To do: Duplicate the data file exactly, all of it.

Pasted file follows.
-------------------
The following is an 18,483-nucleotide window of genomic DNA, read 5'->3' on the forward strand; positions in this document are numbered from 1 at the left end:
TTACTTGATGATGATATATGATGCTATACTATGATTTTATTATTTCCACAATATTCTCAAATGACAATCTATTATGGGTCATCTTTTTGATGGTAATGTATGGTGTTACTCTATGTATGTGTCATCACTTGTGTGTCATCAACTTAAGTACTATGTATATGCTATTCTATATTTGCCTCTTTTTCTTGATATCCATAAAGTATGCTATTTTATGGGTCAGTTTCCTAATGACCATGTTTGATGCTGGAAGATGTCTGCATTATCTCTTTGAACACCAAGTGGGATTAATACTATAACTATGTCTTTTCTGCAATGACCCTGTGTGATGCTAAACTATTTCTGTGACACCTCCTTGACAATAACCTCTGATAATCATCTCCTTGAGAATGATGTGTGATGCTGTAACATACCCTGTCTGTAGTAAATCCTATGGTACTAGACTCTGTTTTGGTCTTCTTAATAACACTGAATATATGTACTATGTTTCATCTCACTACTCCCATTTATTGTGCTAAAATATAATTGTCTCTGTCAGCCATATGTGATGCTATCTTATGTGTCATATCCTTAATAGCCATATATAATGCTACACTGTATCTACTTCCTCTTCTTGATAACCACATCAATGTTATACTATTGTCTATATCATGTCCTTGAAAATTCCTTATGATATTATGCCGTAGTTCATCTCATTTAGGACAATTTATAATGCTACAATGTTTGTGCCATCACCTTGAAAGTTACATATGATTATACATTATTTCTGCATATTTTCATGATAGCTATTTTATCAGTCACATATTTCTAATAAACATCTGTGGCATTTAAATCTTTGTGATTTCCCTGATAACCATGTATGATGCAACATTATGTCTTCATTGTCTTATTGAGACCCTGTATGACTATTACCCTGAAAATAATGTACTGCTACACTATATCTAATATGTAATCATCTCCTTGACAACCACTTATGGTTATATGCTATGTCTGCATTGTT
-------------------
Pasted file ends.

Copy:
The following is an 18,483-nucleotide window of genomic DNA, read 5'->3' on the forward strand; positions in this document are numbered from 1 at the left end:
TTACTTGATGATGATATATGATGCTATACTATGATTTTATTATTTCCACAATATTCTCAAATGACAATCTATTATGGGTCATCTTTTTGATGGTAATGTATGGTGTTACTCTATGTATGTGTCATCACTTGTGTGTCATCAACTTAAGTACTATGTATATGCTATTCTATATTTGCCTCTTTTTCTTGATATCCATAAAGTATGCTATTTTATGGGTCAGTTTCCTAATGACCATGTTTGATGCTGGAAGATGTCTGCATTATCTCTTTGAACACCAAGTGGGATTAATACTATAACTATGTCTTTTCTGCAATGACCCTGTGTGATGCTAAACTATTTCTGTGACACCTCCTTGACAATAACCTCTGATAATCATCTCCTTGAGAATGATGTGTGATGCTGTAACATACCCTGTCTGTAGTAAATCCTATGGTACTAGACTCTGTTTTGGTCTTCTTAATAACACTGAATATATGTACTATGTTTCATCTCACTACTCCCATTTATTGTGCTAAAATATAATTGTCTCTGTCAGCCATATGTGATGCTATCTTATGTGTCATATCCTTAATAGCCATATATAATGCTACACTGTATCTACTTCCTCTTCTTGATAACCACATCAATGTTATACTATTGTCTATATCATGTCCTTGAAAATTCCTTATGATATTATGCCGTAGTTCATCTCATTTAGGACAATTTATAATGCTACAATGTTTGTGCCATCACCTTGAAAGTTACATATGATTATACATTATTTCTGCATATTTTCATGATAGCTATTTTATCAGTCACATATTTCTAATAAACATCTGTGGCATTTAAATCTTTGTGATTTCCCTGATAACCATGTATGATGCAACATTATGTCTTCATTGTCTTATTGAGACCCTGTATGACTATTACCCTGAAAATAATGTACTGCTACACTATATCTAATATGTAATCATCTCCTTGACAACCACTTATGGTTATATGCTATGTCTGCATTGTT